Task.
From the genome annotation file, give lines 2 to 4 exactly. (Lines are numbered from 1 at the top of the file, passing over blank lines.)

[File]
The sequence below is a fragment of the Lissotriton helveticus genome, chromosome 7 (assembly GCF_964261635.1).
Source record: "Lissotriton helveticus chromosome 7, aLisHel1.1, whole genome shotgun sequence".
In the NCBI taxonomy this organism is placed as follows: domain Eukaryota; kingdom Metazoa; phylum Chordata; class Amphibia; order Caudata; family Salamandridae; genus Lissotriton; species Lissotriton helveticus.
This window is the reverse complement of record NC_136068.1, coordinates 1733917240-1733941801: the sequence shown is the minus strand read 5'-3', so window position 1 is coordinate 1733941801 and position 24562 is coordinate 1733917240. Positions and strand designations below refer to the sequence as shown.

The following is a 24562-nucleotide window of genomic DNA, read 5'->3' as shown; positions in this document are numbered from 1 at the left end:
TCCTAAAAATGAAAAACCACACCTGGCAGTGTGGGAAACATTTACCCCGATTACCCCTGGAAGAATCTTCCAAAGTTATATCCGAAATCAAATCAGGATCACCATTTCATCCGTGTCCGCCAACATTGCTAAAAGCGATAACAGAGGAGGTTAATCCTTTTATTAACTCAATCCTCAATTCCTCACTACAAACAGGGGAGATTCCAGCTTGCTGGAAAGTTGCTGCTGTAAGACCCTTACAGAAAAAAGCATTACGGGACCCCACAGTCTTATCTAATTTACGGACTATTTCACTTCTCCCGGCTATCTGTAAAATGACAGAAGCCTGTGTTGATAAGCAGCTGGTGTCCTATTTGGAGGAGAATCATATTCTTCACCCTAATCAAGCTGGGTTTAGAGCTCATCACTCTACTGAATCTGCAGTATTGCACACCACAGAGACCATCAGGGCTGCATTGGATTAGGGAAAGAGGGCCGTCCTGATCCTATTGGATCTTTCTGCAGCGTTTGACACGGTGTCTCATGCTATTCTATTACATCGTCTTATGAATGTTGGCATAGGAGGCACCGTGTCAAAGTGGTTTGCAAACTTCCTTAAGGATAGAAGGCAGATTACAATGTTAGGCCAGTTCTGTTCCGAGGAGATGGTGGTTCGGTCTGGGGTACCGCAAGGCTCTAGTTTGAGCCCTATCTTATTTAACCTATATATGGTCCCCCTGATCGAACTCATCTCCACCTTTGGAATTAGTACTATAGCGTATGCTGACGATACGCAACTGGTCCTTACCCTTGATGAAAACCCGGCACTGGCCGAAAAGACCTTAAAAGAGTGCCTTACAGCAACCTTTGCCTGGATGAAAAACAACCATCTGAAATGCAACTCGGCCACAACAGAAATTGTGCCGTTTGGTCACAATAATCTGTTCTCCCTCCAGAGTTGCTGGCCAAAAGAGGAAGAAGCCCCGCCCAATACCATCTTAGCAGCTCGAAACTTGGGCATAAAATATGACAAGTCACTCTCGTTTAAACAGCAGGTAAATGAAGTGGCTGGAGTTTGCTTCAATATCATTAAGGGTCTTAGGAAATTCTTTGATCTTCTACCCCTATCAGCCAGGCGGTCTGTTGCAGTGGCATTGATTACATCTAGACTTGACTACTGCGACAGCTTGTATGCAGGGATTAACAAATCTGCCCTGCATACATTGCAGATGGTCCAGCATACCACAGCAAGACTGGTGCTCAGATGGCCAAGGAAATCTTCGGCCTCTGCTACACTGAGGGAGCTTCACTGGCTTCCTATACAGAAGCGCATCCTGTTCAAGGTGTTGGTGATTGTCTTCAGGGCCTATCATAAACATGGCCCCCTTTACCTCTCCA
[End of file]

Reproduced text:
Source record: "Lissotriton helveticus chromosome 7, aLisHel1.1, whole genome shotgun sequence".
In the NCBI taxonomy this organism is placed as follows: domain Eukaryota; kingdom Metazoa; phylum Chordata; class Amphibia; order Caudata; family Salamandridae; genus Lissotriton; species Lissotriton helveticus.
This window is the reverse complement of record NC_136068.1, coordinates 1733917240-1733941801: the sequence shown is the minus strand read 5'-3', so window position 1 is coordinate 1733941801 and position 24562 is coordinate 1733917240. Positions and strand designations below refer to the sequence as shown.